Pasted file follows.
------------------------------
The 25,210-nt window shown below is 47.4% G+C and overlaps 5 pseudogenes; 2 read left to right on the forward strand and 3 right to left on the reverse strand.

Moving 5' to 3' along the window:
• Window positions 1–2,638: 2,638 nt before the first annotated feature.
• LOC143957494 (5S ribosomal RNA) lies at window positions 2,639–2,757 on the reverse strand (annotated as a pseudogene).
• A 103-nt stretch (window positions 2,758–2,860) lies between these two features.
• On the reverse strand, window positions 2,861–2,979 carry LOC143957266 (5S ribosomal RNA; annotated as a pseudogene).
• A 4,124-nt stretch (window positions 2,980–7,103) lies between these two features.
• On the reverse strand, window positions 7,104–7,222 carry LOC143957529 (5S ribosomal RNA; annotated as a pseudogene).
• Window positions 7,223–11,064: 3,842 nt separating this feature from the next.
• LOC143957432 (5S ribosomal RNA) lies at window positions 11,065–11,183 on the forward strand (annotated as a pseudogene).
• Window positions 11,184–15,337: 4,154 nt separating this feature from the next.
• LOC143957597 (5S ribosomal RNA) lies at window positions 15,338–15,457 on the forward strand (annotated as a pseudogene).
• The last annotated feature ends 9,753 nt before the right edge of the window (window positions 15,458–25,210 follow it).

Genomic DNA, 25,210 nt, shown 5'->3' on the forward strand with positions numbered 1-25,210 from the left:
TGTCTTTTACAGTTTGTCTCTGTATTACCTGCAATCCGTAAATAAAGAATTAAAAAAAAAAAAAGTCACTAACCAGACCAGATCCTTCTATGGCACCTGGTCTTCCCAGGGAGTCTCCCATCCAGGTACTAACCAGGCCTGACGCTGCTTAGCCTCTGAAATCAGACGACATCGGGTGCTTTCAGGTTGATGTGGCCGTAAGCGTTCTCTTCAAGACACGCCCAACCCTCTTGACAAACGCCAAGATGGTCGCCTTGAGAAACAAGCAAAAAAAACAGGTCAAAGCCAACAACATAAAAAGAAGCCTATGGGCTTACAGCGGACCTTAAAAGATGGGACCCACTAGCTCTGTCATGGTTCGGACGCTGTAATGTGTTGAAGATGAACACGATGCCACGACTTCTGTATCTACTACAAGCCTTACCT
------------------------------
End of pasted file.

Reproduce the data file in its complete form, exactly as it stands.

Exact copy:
The 25,210-nt window shown below is 47.4% G+C and overlaps 5 pseudogenes; 2 read left to right on the forward strand and 3 right to left on the reverse strand.

Moving 5' to 3' along the window:
• Window positions 1–2,638: 2,638 nt before the first annotated feature.
• LOC143957494 (5S ribosomal RNA) lies at window positions 2,639–2,757 on the reverse strand (annotated as a pseudogene).
• A 103-nt stretch (window positions 2,758–2,860) lies between these two features.
• On the reverse strand, window positions 2,861–2,979 carry LOC143957266 (5S ribosomal RNA; annotated as a pseudogene).
• A 4,124-nt stretch (window positions 2,980–7,103) lies between these two features.
• On the reverse strand, window positions 7,104–7,222 carry LOC143957529 (5S ribosomal RNA; annotated as a pseudogene).
• Window positions 7,223–11,064: 3,842 nt separating this feature from the next.
• LOC143957432 (5S ribosomal RNA) lies at window positions 11,065–11,183 on the forward strand (annotated as a pseudogene).
• Window positions 11,184–15,337: 4,154 nt separating this feature from the next.
• LOC143957597 (5S ribosomal RNA) lies at window positions 15,338–15,457 on the forward strand (annotated as a pseudogene).
• The last annotated feature ends 9,753 nt before the right edge of the window (window positions 15,458–25,210 follow it).

Genomic DNA, 25,210 nt, shown 5'->3' on the forward strand with positions numbered 1-25,210 from the left:
TGTCTTTTACAGTTTGTCTCTGTATTACCTGCAATCCGTAAATAAAGAATTAAAAAAAAAAAAAGTCACTAACCAGACCAGATCCTTCTATGGCACCTGGTCTTCCCAGGGAGTCTCCCATCCAGGTACTAACCAGGCCTGACGCTGCTTAGCCTCTGAAATCAGACGACATCGGGTGCTTTCAGGTTGATGTGGCCGTAAGCGTTCTCTTCAAGACACGCCCAACCCTCTTGACAAACGCCAAGATGGTCGCCTTGAGAAACAAGCAAAAAAAACAGGTCAAAGCCAACAACATAAAAAGAAGCCTATGGGCTTACAGCGGACCTTAAAAGATGGGACCCACTAGCTCTGTCATGGTTCGGACGCTGTAATGTGTTGAAGATGAACACGATGCCACGACTTCTGTATCTACTACAAGCCTTACCT